The expectations are for trading EIPs to provide limitations on emission reduction use to be consistent with provisions of the CAA and other existing EPA policies. A program that conforms to this expectation will not allow the use of NOX emission reductions generated outside the modeling domain, emission reductions to meet NSPS, BACT, LAER, NSR offset requirements, title IV Acid Rain requirements, and any air toxic requirement under section 112 of the CAA. Nor would emission reductions be used to meet various statutorily-mandated mobile source requirements, including exhaust and evaporative emission standards for both highway and non-road vehicles and engines; Federal Reid Vapor Pressure (RVP), reformulated gasoline (RFG), anti-dumping and detergent additive requirements, emission reductions to meet the municipal waste combustion rules and federally-mandated inspection/maintenance (I/M) program requirements.

The TNRCC MECT SIP submittal at section 101.351 limits the MECT EIP to only stationary sources within the eight county Houston Galveston ozone nonattainment area. The MECT EIP rule at section 101.356 does not allow the use of NOX emission reduction credits (ERCs) from 30 TAC Chapter 101, Subchapter H, Division 1 ERC EIP program for MECT banking and trading. Likewise, section 101.352(c) allows unused allowances to be used as ERCs but the use of ERCs as allowances is not permitted. DERCs or MDERCs allowed for use as allowances would by definition be surplus to the statutory mobile source, NSPS, BACT, LAER, NSR, sulfur in fuel Tier II, and municipal waste combuster (MWC) requirements. EPA concluded that the TNRCC MECT EIP SIP submittal meets the Clean Air Act requirements and EPA EIP guidance expectations for limitations on emission reduction use for the category of other trading EIP elements.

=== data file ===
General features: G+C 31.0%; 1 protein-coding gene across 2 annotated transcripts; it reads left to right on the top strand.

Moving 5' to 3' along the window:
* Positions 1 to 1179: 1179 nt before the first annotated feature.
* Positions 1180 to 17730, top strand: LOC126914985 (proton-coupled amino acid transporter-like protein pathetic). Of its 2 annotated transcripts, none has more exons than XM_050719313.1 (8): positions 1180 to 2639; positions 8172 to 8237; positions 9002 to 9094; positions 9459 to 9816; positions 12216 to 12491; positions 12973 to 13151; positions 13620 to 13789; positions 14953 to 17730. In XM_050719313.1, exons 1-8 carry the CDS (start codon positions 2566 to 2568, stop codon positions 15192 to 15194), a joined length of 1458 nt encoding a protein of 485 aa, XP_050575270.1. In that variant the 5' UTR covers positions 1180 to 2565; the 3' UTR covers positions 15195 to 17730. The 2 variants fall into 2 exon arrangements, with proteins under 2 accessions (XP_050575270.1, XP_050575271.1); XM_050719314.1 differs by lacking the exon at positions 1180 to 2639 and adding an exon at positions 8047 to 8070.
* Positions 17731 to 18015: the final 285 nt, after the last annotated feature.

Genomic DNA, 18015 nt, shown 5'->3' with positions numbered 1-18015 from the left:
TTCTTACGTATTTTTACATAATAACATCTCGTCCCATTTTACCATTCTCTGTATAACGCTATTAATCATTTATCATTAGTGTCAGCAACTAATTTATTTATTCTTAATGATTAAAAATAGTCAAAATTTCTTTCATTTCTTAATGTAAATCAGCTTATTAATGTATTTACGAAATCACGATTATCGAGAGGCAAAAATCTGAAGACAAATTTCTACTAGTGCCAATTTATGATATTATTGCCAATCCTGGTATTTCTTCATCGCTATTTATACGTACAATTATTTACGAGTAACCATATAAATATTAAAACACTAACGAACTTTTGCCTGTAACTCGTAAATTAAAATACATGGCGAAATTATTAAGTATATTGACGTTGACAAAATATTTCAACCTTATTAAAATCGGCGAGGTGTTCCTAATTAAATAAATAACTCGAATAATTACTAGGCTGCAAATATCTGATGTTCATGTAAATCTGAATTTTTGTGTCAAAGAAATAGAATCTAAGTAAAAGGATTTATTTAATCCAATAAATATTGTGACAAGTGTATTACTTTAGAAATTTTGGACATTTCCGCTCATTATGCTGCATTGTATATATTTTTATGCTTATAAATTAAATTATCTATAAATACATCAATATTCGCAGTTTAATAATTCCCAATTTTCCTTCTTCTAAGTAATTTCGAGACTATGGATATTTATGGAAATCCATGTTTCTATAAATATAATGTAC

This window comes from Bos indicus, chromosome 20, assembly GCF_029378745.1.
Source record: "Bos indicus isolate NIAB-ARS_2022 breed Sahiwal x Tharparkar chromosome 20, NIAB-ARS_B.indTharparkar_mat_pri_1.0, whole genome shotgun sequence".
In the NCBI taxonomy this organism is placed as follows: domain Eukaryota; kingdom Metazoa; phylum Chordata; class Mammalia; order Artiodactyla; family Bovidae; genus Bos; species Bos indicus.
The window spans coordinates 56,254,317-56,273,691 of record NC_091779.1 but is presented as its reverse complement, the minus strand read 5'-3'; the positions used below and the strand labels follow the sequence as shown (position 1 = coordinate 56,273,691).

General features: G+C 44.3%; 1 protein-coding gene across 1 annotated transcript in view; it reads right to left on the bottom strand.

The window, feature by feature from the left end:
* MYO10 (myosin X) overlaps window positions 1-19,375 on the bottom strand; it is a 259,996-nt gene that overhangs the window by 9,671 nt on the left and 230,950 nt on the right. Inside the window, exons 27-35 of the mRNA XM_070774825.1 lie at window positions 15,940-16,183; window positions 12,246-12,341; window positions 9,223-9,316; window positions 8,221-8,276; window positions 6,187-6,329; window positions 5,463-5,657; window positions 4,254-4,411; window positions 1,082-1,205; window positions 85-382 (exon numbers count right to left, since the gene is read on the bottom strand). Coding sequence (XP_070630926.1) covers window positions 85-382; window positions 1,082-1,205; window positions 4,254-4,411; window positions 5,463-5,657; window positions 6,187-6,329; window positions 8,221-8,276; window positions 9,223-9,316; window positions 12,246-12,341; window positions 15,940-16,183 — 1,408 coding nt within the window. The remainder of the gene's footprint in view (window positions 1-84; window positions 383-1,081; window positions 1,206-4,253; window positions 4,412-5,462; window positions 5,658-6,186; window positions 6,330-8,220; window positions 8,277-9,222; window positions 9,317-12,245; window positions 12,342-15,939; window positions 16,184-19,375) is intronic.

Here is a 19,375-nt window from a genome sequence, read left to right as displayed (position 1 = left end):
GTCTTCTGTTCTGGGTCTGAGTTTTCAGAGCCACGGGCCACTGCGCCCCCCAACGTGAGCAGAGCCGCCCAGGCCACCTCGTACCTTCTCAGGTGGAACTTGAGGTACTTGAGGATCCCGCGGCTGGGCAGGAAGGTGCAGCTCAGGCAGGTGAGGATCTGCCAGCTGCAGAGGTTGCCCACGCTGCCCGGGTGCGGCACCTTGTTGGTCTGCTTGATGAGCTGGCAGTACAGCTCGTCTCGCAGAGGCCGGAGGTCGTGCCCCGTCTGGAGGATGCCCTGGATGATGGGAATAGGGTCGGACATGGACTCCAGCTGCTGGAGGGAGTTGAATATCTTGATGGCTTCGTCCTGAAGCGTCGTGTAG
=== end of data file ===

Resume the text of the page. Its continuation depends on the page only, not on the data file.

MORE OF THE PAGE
3. Other Trading EIP Elements—Banking Emission Reductions

The expectations for trading EIPs for banking emission reductions center on emission spiking. The expectation is that, if the banking of emission reductions is allowed in the EIP, an evaluation would be performed to examine how likely it is that emission spiking will occur, and that safeguards would be included in the EIP to prevent emission spiking commensurate with the probability that spiking will occur.

The TNRCC MECT SIP submittal at section 101.356(a) allows a source participating in the EIP to bank the allowances not used in one control period to be used in the following control period. The MECT EIP also requires that the oldest allowances must be used first. This also tends to prevent carryover for more than one year and thus prevent emission spiking. The MECT rules so restrict “banking” that any potential for emissions “spiking” would be minimal. Banking is limited to just one year, and the chance of carryover to subsequent years is Start Printed Page 38242minimized by section 101.354(b) (requiring Executive Director to debit most recently allocated allowances before banked allowances—thus increasing likelihood that banked allowances will expire). Use of the banking provision will be random, and with the significantly declining cap, chances of spiking should be minimal. EPA concluded that the TNRCC MECT EIP SIP submittal meets the Clean Air Act requirements and EPA EIP guidance expectations for banking emission reductions for the category of other trading EIP elements.